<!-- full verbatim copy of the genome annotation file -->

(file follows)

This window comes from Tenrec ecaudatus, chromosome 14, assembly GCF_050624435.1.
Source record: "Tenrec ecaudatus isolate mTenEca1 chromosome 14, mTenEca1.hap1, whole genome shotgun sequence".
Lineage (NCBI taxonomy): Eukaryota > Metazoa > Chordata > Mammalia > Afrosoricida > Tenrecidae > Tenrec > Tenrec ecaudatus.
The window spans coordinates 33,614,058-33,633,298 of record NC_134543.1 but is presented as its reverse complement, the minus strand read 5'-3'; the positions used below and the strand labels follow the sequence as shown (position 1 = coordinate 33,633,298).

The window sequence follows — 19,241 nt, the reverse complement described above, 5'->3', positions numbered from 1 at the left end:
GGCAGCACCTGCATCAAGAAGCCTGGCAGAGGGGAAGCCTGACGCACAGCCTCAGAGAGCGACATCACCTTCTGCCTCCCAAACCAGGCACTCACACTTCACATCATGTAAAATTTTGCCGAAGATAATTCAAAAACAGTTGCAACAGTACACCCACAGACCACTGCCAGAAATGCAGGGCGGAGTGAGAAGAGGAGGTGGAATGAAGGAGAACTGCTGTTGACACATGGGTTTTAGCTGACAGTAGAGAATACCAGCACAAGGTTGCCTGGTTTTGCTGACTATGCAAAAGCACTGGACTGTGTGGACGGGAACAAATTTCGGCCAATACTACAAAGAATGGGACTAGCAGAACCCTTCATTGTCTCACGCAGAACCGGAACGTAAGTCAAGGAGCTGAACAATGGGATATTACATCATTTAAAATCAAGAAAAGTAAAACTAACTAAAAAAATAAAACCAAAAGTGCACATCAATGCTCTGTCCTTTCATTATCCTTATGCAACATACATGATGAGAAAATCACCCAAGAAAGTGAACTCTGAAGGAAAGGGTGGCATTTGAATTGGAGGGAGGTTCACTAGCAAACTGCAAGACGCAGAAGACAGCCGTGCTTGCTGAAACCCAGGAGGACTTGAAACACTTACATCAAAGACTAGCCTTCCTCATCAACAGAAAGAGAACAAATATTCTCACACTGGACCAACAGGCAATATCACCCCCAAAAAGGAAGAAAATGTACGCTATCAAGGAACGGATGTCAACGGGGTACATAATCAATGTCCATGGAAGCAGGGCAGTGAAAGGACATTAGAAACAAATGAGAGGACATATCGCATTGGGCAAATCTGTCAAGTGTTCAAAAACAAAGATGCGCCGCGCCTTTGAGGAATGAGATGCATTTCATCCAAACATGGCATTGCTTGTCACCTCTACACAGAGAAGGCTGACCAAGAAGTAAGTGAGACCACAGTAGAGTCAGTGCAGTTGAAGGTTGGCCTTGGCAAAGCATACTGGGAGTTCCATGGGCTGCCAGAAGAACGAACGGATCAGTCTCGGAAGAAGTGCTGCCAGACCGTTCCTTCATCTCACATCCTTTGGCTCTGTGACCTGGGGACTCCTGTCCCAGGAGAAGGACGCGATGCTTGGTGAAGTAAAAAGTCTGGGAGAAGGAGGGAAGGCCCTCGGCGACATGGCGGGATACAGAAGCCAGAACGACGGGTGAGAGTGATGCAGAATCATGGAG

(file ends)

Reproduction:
This window comes from Tenrec ecaudatus, chromosome 14, assembly GCF_050624435.1.
Source record: "Tenrec ecaudatus isolate mTenEca1 chromosome 14, mTenEca1.hap1, whole genome shotgun sequence".
Lineage (NCBI taxonomy): Eukaryota > Metazoa > Chordata > Mammalia > Afrosoricida > Tenrecidae > Tenrec > Tenrec ecaudatus.
The window spans coordinates 33,614,058-33,633,298 of record NC_134543.1 but is presented as its reverse complement, the minus strand read 5'-3'; the positions used below and the strand labels follow the sequence as shown (position 1 = coordinate 33,633,298).

The window sequence follows — 19,241 nt, the reverse complement described above, 5'->3', positions numbered from 1 at the left end:
GGCAGCACCTGCATCAAGAAGCCTGGCAGAGGGGAAGCCTGACGCACAGCCTCAGAGAGCGACATCACCTTCTGCCTCCCAAACCAGGCACTCACACTTCACATCATGTAAAATTTTGCCGAAGATAATTCAAAAACAGTTGCAACAGTACACCCACAGACCACTGCCAGAAATGCAGGGCGGAGTGAGAAGAGGAGGTGGAATGAAGGAGAACTGCTGTTGACACATGGGTTTTAGCTGACAGTAGAGAATACCAGCACAAGGTTGCCTGGTTTTGCTGACTATGCAAAAGCACTGGACTGTGTGGACGGGAACAAATTTCGGCCAATACTACAAAGAATGGGACTAGCAGAACCCTTCATTGTCTCACGCAGAACCGGAACGTAAGTCAAGGAGCTGAACAATGGGATATTACATCATTTAAAATCAAGAAAAGTAAAACTAACTAAAAAAATAAAACCAAAAGTGCACATCAATGCTCTGTCCTTTCATTATCCTTATGCAACATACATGATGAGAAAATCACCCAAGAAAGTGAACTCTGAAGGAAAGGGTGGCATTTGAATTGGAGGGAGGTTCACTAGCAAACTGCAAGACGCAGAAGACAGCCGTGCTTGCTGAAACCCAGGAGGACTTGAAACACTTACATCAAAGACTAGCCTTCCTCATCAACAGAAAGAGAACAAATATTCTCACACTGGACCAACAGGCAATATCACCCCCAAAAAGGAAGAAAATGTACGCTATCAAGGAACGGATGTCAACGGGGTACATAATCAATGTCCATGGAAGCAGGGCAGTGAAAGGACATTAGAAACAAATGAGAGGACATATCGCATTGGGCAAATCTGTCAAGTGTTCAAAAACAAAGATGCGCCGCGCCTTTGAGGAATGAGATGCATTTCATCCAAACATGGCATTGCTTGTCACCTCTACACAGAGAAGGCTGACCAAGAAGTAAGTGAGACCACAGTAGAGTCAGTGCAGTTGAAGGTTGGCCTTGGCAAAGCATACTGGGAGTTCCATGGGCTGCCAGAAGAACGAACGGATCAGTCTCGGAAGAAGTGCTGCCAGACCGTTCCTTCATCTCACATCCTTTGGCTCTGTGACCTGGGGACTCCTGTCCCAGGAGAAGGACGCGATGCTTGGTGAAGTAAAAAGTCTGGGAGAAGGAGGGAAGGCCCTCGGCGACATGGCGGGATACAGAAGCCAGAACGACGGGTGAGAGTGATGCAGAATCATGGAG